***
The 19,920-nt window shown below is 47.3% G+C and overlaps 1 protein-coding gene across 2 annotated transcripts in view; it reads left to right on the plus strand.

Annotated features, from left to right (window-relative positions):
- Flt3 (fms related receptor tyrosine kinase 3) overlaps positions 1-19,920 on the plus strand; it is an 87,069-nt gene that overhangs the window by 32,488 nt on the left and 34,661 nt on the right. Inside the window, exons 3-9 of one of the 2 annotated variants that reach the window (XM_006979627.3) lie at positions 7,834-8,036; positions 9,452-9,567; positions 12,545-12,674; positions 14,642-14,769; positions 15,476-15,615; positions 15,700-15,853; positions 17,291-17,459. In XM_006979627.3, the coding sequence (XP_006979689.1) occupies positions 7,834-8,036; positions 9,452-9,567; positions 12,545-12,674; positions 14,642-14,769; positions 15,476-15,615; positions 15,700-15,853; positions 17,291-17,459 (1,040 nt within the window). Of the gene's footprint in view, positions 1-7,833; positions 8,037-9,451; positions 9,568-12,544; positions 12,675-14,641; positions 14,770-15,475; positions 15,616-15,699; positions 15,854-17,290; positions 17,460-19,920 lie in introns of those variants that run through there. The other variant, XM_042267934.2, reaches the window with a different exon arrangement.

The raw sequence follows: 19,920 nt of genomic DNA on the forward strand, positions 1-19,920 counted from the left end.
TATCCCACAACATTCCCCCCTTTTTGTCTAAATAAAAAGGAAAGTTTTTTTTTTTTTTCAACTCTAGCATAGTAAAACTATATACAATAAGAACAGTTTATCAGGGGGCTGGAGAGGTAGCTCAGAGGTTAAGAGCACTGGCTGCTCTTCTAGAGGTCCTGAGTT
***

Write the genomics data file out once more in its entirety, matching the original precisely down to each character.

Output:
The 19,920-nt window shown below is 47.3% G+C and overlaps 1 protein-coding gene across 2 annotated transcripts in view; it reads left to right on the plus strand.

Annotated features, from left to right (window-relative positions):
- Flt3 (fms related receptor tyrosine kinase 3) overlaps positions 1-19,920 on the plus strand; it is an 87,069-nt gene that overhangs the window by 32,488 nt on the left and 34,661 nt on the right. Inside the window, exons 3-9 of one of the 2 annotated variants that reach the window (XM_006979627.3) lie at positions 7,834-8,036; positions 9,452-9,567; positions 12,545-12,674; positions 14,642-14,769; positions 15,476-15,615; positions 15,700-15,853; positions 17,291-17,459. In XM_006979627.3, the coding sequence (XP_006979689.1) occupies positions 7,834-8,036; positions 9,452-9,567; positions 12,545-12,674; positions 14,642-14,769; positions 15,476-15,615; positions 15,700-15,853; positions 17,291-17,459 (1,040 nt within the window). Of the gene's footprint in view, positions 1-7,833; positions 8,037-9,451; positions 9,568-12,544; positions 12,675-14,641; positions 14,770-15,475; positions 15,616-15,699; positions 15,854-17,290; positions 17,460-19,920 lie in introns of those variants that run through there. The other variant, XM_042267934.2, reaches the window with a different exon arrangement.

The raw sequence follows: 19,920 nt of genomic DNA on the forward strand, positions 1-19,920 counted from the left end.
TATCCCACAACATTCCCCCCTTTTTGTCTAAATAAAAAGGAAAGTTTTTTTTTTTTTTCAACTCTAGCATAGTAAAACTATATACAATAAGAACAGTTTATCAGGGGGCTGGAGAGGTAGCTCAGAGGTTAAGAGCACTGGCTGCTCTTCTAGAGGTCCTGAGTT